7:46 a.m. Tuesday 7/23/96
Robert Litan likens the ups and downs of the stock market to the movements an airplane makes when it hits air pockets. I find this a strange analogy. An airplane has a pilot with sophisticated equipment who will make sure that, after any disturbance, the airplane will return to the correct altitude. With the stock market, who is the pilot? Are we flying at anything like the right altitude?
Mr. Litan seems to urge blind faith that, since the market has always outperformed bonds over very long intervals of time, it must always be a good investment. Trust the market just as you trust your pilot. But history shows that the stock market has under-performed bonds for periods even longer than a decade. Moreover, who is to say it could not yet do even worse than it has?
For another aviation analogy for the stock market, I think we should consider the story of synchronized flying teams, who stay in formation by following each other very closely. Thus, if the leader crashes, the whole formation crashes too. Now, add to this story that there is no leader.
The air-pocket analogy may be influenced by our last experience with a crash; after 1987 the U.S. stock market rebounded nicely. But history has other lessons too; the Tokyo market has not rebounded from its crash of 1989 to 1992. The U.S. stock market seems to be overpriced now, and this overpricing seems to be associated with exaggerated optimism for the economy. We appear to be flying at the wrong altitude, and a correction could be substantial and lasting. An enduring 40 percent decline in the U.S. market over the next five or 10 years is a plausible scenario.
9:03 a.m. Tuesday 7/23/96
Our moderator asks what we have learned since the crash of 1987, when despite the fears of many, the stock decline had little impact on the real economy. In particular, say this time stocks drop four times as much as they have already. Is there reason to expect the economic impact to be four times what we've already experienced?
The truth is no one knows. And even the 1987 crash wasn't a good experiment, because as our moderator reminds us, stocks started recovering almost immediately after the initial plunge. The more relevant hypothetical is if stocks plunged this time and stayed down, somewhat like they did during the 1970s episode that Dr. Stein mentioned at the outset (and as Prof. Shiller appears to forecast).
In my last message, I gave a back-of-the-envelope that the stock plunge so far--assuming it is not quickly reversed--could shave roughly 0.2 percent off GDP growth. Make the plunge four times as large and sustained, and the wealth effect could knock 0.8 percent off GDP growth--a much more significant figure, especially when you consider that the Fed is doing its best to keep GDP growing no faster than about 2.2 percent (the potential growth rate of the economy). The difference between 1.4 percent and 2.2 percent is the difference between a stable economy and a "growth recession" (recession because generally any time the economy grows slower than the potential rate unemployment rises).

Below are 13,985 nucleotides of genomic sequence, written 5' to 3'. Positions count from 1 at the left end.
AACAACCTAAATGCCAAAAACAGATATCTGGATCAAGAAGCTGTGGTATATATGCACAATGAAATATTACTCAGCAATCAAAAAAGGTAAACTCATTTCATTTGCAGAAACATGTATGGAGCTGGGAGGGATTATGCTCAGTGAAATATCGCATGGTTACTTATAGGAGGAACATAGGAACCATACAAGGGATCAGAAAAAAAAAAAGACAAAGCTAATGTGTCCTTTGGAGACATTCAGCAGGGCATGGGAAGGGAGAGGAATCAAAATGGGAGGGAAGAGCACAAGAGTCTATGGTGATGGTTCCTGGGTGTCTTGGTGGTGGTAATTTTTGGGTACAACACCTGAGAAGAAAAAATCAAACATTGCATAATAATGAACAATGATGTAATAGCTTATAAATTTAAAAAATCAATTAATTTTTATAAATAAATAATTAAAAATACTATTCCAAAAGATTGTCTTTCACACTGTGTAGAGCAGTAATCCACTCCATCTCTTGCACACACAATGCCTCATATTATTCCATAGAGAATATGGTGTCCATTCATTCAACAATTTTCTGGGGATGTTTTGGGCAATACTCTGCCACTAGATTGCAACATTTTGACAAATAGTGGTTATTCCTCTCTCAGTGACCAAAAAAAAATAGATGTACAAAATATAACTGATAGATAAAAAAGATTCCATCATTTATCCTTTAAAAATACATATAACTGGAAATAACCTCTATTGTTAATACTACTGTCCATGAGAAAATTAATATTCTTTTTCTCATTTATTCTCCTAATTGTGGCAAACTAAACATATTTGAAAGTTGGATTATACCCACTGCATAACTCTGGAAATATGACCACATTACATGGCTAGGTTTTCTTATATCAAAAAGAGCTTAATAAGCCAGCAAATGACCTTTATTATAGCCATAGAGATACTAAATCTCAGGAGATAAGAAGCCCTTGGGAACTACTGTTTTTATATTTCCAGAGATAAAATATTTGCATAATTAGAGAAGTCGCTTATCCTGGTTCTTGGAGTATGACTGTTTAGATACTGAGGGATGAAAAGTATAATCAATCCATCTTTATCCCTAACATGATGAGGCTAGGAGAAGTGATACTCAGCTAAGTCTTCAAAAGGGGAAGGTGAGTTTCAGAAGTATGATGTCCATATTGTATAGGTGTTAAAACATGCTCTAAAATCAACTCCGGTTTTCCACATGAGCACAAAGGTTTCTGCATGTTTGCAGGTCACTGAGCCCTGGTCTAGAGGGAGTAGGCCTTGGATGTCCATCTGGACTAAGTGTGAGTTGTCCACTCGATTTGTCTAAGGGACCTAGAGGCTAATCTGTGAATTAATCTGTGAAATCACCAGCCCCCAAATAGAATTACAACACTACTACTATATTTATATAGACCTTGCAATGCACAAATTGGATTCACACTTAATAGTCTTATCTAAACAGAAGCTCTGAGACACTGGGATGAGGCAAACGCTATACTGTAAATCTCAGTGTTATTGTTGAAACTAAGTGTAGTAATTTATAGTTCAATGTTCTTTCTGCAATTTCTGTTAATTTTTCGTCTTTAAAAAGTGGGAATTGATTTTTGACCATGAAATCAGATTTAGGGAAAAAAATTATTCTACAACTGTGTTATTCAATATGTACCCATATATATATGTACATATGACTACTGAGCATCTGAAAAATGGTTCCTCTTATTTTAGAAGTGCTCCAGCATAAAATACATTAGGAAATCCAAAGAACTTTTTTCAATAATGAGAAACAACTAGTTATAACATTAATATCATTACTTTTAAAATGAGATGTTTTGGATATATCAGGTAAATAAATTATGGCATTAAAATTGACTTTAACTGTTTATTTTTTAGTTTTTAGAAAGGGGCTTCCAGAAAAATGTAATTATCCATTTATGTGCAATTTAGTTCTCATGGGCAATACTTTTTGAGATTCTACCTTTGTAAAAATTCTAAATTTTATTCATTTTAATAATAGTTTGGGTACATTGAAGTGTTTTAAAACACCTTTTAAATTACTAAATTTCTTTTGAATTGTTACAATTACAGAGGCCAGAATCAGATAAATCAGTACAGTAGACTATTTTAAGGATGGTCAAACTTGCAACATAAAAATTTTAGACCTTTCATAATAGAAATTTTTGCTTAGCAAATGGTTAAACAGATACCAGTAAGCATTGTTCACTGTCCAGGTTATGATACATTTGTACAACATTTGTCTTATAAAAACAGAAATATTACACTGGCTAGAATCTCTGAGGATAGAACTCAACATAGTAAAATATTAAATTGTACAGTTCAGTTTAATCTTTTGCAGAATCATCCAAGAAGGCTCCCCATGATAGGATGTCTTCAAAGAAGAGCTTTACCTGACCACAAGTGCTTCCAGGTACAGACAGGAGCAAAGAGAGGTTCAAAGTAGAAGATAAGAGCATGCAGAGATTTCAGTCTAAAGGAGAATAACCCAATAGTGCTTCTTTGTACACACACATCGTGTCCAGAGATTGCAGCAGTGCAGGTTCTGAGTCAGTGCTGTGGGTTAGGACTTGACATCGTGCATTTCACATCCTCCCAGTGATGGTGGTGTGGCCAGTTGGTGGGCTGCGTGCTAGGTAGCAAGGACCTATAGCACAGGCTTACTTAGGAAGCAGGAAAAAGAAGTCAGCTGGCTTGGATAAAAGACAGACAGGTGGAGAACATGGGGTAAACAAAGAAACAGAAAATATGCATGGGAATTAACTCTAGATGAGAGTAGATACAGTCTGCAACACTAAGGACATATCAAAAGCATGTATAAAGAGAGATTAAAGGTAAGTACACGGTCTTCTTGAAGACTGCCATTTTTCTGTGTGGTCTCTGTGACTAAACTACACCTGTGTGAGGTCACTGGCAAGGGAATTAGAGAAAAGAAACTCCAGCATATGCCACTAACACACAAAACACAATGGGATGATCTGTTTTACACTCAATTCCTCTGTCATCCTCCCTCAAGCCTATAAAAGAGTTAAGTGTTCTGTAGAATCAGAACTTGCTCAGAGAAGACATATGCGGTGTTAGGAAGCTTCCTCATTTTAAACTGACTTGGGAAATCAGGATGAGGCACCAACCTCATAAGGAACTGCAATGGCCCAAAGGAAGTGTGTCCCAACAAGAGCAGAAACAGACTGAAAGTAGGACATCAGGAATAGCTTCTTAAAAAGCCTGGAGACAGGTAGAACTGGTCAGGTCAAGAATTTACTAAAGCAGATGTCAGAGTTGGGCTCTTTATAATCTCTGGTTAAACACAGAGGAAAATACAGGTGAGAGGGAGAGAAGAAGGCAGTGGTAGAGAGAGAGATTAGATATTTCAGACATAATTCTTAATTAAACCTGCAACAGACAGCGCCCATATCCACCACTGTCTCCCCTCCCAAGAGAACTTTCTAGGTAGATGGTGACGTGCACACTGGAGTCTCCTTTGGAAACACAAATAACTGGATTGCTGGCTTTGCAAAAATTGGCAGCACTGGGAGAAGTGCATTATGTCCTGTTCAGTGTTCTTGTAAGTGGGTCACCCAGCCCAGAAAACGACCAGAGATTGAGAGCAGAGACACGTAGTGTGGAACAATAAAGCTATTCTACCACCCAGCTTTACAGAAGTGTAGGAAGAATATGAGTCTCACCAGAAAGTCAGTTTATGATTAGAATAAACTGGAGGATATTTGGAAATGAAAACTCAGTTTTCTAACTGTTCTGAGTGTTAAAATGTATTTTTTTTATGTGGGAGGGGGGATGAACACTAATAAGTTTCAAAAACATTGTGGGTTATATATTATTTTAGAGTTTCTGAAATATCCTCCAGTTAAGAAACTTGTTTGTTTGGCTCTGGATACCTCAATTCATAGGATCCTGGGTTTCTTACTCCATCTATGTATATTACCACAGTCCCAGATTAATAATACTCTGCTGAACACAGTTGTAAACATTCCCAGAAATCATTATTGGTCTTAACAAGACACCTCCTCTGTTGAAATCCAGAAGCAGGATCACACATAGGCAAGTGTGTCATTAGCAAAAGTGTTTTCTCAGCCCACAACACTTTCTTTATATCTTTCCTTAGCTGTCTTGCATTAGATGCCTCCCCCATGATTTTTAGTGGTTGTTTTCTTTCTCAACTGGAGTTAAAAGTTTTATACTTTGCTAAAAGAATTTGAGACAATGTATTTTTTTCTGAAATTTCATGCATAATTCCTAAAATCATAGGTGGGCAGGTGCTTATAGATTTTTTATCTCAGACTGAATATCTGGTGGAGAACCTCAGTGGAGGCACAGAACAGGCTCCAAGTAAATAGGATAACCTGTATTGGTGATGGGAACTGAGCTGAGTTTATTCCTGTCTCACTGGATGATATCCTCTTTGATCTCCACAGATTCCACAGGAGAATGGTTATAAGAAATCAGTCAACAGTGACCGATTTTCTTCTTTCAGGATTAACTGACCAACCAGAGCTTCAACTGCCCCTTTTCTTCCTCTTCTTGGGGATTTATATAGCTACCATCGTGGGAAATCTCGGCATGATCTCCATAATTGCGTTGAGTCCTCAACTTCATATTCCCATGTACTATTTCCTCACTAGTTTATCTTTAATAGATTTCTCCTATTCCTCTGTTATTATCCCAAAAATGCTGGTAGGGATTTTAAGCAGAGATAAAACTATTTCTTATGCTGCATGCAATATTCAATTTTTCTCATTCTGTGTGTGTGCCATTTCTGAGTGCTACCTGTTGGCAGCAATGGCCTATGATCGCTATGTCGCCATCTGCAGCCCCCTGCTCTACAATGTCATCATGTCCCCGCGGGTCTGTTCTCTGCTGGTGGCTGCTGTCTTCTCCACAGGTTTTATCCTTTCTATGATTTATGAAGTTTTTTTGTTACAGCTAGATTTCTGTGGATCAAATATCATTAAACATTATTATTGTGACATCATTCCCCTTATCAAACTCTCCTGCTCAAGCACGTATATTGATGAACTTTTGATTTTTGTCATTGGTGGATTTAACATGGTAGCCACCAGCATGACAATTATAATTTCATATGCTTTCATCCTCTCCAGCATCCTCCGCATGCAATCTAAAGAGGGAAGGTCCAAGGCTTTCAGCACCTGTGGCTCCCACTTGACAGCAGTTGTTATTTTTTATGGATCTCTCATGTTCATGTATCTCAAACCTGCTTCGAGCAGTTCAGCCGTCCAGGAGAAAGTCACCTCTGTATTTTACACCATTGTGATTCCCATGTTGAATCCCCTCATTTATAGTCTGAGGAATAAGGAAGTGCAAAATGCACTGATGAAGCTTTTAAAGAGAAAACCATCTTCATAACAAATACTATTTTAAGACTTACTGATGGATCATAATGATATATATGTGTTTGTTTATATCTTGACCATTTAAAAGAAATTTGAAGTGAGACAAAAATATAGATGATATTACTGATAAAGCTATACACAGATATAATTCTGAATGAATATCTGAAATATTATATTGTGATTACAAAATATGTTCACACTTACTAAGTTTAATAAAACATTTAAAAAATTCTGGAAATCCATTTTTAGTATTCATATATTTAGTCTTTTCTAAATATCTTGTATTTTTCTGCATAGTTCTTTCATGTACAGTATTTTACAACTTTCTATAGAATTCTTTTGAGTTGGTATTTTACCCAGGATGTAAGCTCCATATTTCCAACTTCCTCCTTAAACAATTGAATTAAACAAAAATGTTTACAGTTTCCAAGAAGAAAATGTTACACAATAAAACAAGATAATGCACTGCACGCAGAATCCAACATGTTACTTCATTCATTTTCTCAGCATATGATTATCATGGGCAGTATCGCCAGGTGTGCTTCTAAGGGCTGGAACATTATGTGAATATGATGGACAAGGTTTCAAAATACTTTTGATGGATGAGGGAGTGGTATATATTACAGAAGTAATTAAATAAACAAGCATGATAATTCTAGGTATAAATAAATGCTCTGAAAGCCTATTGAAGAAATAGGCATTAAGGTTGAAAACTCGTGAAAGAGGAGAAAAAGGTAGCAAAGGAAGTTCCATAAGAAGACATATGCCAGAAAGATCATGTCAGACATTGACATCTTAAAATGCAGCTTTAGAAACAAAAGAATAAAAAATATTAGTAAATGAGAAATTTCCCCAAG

Of course, these estimates imply too much precision. Any sustained drop in stock prices would also dampen investment; so too, would the drop in consumption. So I could easily see a much larger impact from a sustained steep decline in stock prices than what could otherwise expect from what has occurred so far.
I, too, am somewhat puzzled by James Glassman's argument that the latest correction is due to a sudden realization by market players that the Democrats will sweep the elections. For one thing, Clinton has had a big lead in the polls for some time now, and I find it hard to believe that the money managers who seemed to have triggered the latest price plunge have just suddenly discovered this.
At the same time, I am willing to concede that much of the run-up in stock prices in 1995 reflected the expectation that the Republican Congress would drive the federal budget into balance on some reasonable time path. But when the budget talks collapsed over the winter, the market confounded a lot of people (including me) by continuing to rise. It's hard to credit the market's faith in the Republicans after that, especially when they took such a drubbing in the polls for being so willing to let the federal government shut down. Stocks continued rising, apparently out of the belief that earnings would, too--not because of the market's love affair with Republicans. By the same token, the fear that earnings growth will not continue, coupled with fears of rising interest rates, appear to be much better at explaining the recent stock plunge than any political explanation.